In circumstances where a child has died, and abuse or neglect is known or suspected, professionals at the initial information-sharing and planning meeting should notify the safeguarding partners whose responsibility it is to determine whether the case meets criteria for a child safeguarding practice Please refer to rapid review guidance or contact the relevant Head of Safeguarding.

11.1.63

The lead health professional/CDR specialist nurse should ensure that all relevant professionals and organisations are informed of the infant’s death, including the coroner, the GP and health visitor or midwife, the child health computer system and Sussex CDOP via eCDOP.

11.1.64

There are some types of deaths, which fall under the jurisdiction of a specific arm of the police force e.g. Road Traffic Collision Unit or British Transport Police. In such situations, the police/CSC with support from the designated doctor/CDR specialist nurse should ensure that there is a co-ordinated approach with other elements of the JAR, and any report arising from their investigation informs the wider child death review process.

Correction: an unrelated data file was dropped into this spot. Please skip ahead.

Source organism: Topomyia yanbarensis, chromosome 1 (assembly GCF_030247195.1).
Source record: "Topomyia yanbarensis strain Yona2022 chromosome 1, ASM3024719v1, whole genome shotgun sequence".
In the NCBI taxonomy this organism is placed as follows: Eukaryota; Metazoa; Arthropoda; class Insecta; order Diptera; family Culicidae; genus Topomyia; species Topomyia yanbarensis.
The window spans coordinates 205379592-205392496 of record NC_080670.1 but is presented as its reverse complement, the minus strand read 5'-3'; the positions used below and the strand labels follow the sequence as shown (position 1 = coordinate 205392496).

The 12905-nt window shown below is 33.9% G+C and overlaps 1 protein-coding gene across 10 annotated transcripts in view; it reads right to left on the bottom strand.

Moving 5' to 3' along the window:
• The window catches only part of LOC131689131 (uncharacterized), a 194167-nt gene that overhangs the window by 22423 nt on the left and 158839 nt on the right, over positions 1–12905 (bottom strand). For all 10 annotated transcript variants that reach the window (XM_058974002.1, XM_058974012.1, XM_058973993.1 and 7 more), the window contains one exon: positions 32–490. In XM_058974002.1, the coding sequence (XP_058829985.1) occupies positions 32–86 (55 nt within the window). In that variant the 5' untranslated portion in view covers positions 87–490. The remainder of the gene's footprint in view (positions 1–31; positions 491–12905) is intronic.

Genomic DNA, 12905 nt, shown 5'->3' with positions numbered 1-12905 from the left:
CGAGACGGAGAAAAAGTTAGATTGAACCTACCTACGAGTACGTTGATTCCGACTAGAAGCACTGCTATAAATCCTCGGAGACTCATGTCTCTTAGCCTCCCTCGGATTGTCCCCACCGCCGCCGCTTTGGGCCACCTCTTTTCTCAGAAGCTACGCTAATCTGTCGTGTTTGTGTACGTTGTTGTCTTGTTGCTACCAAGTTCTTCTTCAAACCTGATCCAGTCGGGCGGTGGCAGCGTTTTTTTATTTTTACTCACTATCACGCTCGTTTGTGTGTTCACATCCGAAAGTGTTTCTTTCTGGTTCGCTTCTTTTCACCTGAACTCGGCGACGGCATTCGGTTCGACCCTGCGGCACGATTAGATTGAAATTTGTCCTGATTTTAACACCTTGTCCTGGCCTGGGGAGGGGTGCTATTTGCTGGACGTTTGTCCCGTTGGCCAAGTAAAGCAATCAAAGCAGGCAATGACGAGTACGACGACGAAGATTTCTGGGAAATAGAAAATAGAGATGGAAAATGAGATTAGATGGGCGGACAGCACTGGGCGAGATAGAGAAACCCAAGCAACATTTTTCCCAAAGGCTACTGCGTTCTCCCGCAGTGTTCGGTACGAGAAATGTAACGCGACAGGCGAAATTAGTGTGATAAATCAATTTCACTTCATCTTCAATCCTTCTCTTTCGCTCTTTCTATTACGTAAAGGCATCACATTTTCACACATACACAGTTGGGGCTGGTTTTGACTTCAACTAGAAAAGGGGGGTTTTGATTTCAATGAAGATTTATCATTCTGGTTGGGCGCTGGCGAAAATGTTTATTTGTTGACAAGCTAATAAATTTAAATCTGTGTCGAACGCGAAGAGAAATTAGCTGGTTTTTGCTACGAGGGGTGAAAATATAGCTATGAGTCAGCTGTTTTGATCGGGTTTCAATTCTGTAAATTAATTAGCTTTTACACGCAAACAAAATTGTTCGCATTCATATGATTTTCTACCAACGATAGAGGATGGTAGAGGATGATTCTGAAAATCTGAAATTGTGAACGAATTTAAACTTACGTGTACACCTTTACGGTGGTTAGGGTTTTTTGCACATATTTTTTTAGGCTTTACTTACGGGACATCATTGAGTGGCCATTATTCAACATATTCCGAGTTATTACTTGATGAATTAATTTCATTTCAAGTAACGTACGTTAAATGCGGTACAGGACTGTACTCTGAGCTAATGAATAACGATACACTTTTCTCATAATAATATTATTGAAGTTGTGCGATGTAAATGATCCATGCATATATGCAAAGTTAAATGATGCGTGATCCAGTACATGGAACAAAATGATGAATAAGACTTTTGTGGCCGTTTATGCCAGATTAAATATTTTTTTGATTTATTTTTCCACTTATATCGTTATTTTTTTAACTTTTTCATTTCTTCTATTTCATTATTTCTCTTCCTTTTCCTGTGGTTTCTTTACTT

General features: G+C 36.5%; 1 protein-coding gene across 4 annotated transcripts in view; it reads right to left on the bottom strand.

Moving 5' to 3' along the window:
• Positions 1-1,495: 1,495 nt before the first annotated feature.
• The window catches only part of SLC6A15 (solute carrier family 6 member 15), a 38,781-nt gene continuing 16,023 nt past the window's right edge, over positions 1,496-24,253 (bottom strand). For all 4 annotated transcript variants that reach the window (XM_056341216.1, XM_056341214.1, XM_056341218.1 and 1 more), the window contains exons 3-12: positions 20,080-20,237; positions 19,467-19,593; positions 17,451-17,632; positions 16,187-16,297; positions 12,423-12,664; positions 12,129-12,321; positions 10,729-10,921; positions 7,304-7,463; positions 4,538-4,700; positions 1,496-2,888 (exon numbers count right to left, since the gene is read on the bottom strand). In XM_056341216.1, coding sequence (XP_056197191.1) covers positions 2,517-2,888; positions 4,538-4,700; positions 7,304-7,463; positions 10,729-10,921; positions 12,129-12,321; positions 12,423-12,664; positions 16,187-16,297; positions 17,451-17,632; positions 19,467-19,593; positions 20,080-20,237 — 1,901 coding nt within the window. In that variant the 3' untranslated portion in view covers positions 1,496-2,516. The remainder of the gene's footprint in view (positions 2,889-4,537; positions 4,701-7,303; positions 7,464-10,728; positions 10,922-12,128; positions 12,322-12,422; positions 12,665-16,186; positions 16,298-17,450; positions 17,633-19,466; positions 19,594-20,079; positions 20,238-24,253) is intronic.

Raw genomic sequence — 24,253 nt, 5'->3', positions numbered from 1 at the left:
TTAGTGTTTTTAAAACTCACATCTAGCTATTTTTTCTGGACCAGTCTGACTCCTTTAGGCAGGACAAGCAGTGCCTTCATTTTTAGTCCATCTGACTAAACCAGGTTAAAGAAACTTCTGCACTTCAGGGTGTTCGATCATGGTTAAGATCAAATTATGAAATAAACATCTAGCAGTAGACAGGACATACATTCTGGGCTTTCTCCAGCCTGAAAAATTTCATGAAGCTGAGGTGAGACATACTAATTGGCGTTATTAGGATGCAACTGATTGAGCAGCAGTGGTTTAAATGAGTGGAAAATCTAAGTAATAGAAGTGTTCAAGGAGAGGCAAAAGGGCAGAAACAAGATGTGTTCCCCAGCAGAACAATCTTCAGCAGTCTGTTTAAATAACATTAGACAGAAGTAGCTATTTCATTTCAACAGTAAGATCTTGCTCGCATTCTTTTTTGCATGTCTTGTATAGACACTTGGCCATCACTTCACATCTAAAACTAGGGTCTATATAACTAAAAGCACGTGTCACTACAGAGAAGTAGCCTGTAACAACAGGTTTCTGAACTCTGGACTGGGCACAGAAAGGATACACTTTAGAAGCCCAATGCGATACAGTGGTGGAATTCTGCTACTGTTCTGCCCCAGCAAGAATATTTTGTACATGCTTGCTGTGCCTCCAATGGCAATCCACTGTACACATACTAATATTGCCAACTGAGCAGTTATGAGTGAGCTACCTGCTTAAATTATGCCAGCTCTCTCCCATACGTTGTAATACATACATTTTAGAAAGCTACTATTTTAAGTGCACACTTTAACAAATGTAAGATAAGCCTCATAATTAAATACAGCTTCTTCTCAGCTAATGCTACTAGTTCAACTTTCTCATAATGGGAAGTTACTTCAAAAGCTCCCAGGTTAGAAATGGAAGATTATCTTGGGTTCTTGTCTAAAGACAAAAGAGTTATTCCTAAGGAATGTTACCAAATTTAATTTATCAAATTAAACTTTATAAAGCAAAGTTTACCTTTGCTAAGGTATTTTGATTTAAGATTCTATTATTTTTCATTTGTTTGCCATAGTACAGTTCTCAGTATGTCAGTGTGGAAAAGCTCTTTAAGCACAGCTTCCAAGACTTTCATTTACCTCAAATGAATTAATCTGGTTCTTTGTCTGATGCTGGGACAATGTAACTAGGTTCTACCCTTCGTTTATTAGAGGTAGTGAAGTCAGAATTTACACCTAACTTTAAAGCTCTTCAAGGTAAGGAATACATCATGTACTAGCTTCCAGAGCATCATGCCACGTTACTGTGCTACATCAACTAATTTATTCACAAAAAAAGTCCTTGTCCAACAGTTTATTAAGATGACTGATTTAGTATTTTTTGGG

Factors which may arouse suspicion

11.1.65
  • Some factors in the history or examination of the child may give rise to concern about the circumstances surrounding the death. If any of these are identified it is important that the information is documented and shared with senior colleagues and relevant professionals in other key agencies involved in the investigation. The following list is not exhaustive and is intended only as a guide.
  • Previous child deaths in the family

Two or more unexplained child deaths occurring within the same family is unusual and should raise questions both about an underlying medical or genetic condition as well as possible unnatural events.

  • Unexplained injury